The ubiquitous red-stained lips and blackened teeth associated with betel chewing are sported by one-tenth of the human race and one-fifth of the global population. The custom pervades Asia, yet it is hardly known outside of the continent. It has no sex barriers and embraces all ages and classes. Even though it has long-established roots in Asian culture, history of the custom relies mainly on oral tradition, probably because it is most prevalent amongst the agrarian population. Since the eleventh century, however, the royal use of betel in South-East Asia is described in written records which provide a rich source of details about the protocol of sharing a quid with a king and the use of betel in royal ceremonies.From the sixteenth century onwards, when Europeans reached the East, accounts include descriptions of the royal use of betel but the custom has consistently been misrepresented by early western travellers who wrote about it, either from their own observations or those of others.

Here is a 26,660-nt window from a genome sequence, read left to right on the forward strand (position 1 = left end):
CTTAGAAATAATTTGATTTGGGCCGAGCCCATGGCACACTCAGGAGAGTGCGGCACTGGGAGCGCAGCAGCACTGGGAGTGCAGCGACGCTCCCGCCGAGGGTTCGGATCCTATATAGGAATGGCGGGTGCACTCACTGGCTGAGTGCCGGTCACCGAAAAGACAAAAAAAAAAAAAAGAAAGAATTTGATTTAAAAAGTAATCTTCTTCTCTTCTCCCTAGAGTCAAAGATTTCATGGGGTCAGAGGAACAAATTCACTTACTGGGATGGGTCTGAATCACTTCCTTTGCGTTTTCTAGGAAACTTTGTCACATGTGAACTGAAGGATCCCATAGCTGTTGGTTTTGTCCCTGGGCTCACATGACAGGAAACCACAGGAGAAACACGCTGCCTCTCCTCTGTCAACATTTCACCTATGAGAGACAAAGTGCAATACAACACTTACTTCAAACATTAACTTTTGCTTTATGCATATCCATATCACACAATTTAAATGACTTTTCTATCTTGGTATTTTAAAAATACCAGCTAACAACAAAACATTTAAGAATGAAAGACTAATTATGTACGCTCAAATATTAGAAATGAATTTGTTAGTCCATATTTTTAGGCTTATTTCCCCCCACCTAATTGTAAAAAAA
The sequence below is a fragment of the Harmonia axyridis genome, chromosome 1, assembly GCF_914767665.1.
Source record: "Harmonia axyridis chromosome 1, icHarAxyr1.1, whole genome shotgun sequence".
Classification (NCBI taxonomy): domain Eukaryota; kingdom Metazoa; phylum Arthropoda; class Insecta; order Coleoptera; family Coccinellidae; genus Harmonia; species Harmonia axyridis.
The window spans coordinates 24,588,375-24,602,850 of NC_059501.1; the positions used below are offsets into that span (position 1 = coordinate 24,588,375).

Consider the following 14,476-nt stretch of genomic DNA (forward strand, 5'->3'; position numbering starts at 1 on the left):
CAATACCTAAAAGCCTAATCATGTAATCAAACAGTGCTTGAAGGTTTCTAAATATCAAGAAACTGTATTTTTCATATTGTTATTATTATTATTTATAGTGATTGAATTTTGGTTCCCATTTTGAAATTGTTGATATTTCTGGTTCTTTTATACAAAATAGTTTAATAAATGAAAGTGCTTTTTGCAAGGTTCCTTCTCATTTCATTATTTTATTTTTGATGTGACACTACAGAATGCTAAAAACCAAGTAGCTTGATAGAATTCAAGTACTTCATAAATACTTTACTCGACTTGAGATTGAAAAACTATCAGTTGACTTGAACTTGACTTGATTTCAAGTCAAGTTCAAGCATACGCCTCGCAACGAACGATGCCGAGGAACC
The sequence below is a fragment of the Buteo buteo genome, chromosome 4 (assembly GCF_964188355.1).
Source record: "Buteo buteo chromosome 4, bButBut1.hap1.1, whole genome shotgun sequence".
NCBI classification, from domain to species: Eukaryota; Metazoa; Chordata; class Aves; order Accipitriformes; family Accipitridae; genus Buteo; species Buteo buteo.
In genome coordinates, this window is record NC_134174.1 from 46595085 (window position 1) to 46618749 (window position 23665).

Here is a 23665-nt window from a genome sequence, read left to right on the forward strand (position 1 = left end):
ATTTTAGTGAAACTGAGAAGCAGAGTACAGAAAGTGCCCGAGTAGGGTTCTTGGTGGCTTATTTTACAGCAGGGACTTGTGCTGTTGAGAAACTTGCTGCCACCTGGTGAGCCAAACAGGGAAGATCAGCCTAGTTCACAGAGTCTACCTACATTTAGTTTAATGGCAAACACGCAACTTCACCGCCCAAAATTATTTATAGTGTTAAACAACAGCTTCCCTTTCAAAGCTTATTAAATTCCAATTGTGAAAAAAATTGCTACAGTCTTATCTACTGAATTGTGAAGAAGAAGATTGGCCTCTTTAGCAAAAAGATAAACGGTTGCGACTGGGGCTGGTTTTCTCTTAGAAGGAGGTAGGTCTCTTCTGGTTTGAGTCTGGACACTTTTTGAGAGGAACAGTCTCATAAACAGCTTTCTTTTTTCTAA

The custom, so alien to foreigners, was viewed from a western perspective. Nearly all of them were repelled by it and called betel chewing an ‘…unhygienic, ugly, vile, and disgusting…’ habit. Even the name given to the custom by Europeans, ‘betel-nut chewing’ is a misnomer. The term is incorrect because an areca-nut, not a betel-nut, is chewed.
Numerous English language dictionaries continued to retain ‘betel-nut’as an entry until recently, but today most references to the custom are defined correctly under ‘betel’.The geographical parameters of betel chewing encompass an area of 11,000 kilometres east-west and 6,000 kilometres north-south and include the Indian subcontinent, Sri Lanka, and all of South-East Asia. The boundaries extend to the eastern coastline of Africa to Madagascar in the West; Melanesia to Tikopia (in the Santa Cruz Islands) in the East; southern China in the North, and Papua New Guinea in the South [see map in book, Betel Chewing Traditions in South-East Asia, p.l 1].